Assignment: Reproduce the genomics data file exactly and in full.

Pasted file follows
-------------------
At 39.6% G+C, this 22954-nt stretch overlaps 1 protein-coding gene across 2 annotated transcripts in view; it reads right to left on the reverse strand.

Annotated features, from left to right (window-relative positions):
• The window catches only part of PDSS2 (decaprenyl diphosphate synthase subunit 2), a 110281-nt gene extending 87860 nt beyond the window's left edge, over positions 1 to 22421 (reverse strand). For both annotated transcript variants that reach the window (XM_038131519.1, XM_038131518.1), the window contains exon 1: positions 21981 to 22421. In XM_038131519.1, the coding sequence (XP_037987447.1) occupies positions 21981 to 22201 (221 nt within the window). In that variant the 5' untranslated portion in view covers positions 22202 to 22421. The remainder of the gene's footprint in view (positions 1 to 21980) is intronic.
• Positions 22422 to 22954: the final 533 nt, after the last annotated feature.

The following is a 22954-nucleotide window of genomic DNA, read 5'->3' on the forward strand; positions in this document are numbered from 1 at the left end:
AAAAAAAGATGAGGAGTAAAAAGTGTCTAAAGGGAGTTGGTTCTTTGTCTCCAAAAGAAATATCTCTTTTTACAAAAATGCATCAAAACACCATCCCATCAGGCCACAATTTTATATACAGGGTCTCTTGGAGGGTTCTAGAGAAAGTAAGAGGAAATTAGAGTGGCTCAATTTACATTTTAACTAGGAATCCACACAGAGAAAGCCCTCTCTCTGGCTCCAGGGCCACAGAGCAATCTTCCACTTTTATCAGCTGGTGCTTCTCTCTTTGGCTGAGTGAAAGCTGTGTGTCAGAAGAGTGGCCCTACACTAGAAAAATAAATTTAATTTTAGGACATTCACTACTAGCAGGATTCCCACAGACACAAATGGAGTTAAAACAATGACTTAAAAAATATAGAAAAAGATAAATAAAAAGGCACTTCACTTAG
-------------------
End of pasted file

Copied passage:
At 39.6% G+C, this 22954-nt stretch overlaps 1 protein-coding gene across 2 annotated transcripts in view; it reads right to left on the reverse strand.

Annotated features, from left to right (window-relative positions):
• The window catches only part of PDSS2 (decaprenyl diphosphate synthase subunit 2), a 110281-nt gene extending 87860 nt beyond the window's left edge, over positions 1 to 22421 (reverse strand). For both annotated transcript variants that reach the window (XM_038131519.1, XM_038131518.1), the window contains exon 1: positions 21981 to 22421. In XM_038131519.1, the coding sequence (XP_037987447.1) occupies positions 21981 to 22201 (221 nt within the window). In that variant the 5' untranslated portion in view covers positions 22202 to 22421. The remainder of the gene's footprint in view (positions 1 to 21980) is intronic.
• Positions 22422 to 22954: the final 533 nt, after the last annotated feature.

The following is a 22954-nucleotide window of genomic DNA, read 5'->3' on the forward strand; positions in this document are numbered from 1 at the left end:
AAAAAAAGATGAGGAGTAAAAAGTGTCTAAAGGGAGTTGGTTCTTTGTCTCCAAAAGAAATATCTCTTTTTACAAAAATGCATCAAAACACCATCCCATCAGGCCACAATTTTATATACAGGGTCTCTTGGAGGGTTCTAGAGAAAGTAAGAGGAAATTAGAGTGGCTCAATTTACATTTTAACTAGGAATCCACACAGAGAAAGCCCTCTCTCTGGCTCCAGGGCCACAGAGCAATCTTCCACTTTTATCAGCTGGTGCTTCTCTCTTTGGCTGAGTGAAAGCTGTGTGTCAGAAGAGTGGCCCTACACTAGAAAAATAAATTTAATTTTAGGACATTCACTACTAGCAGGATTCCCACAGACACAAATGGAGTTAAAACAATGACTTAAAAAATATAGAAAAAGATAAATAAAAAGGCACTTCACTTAG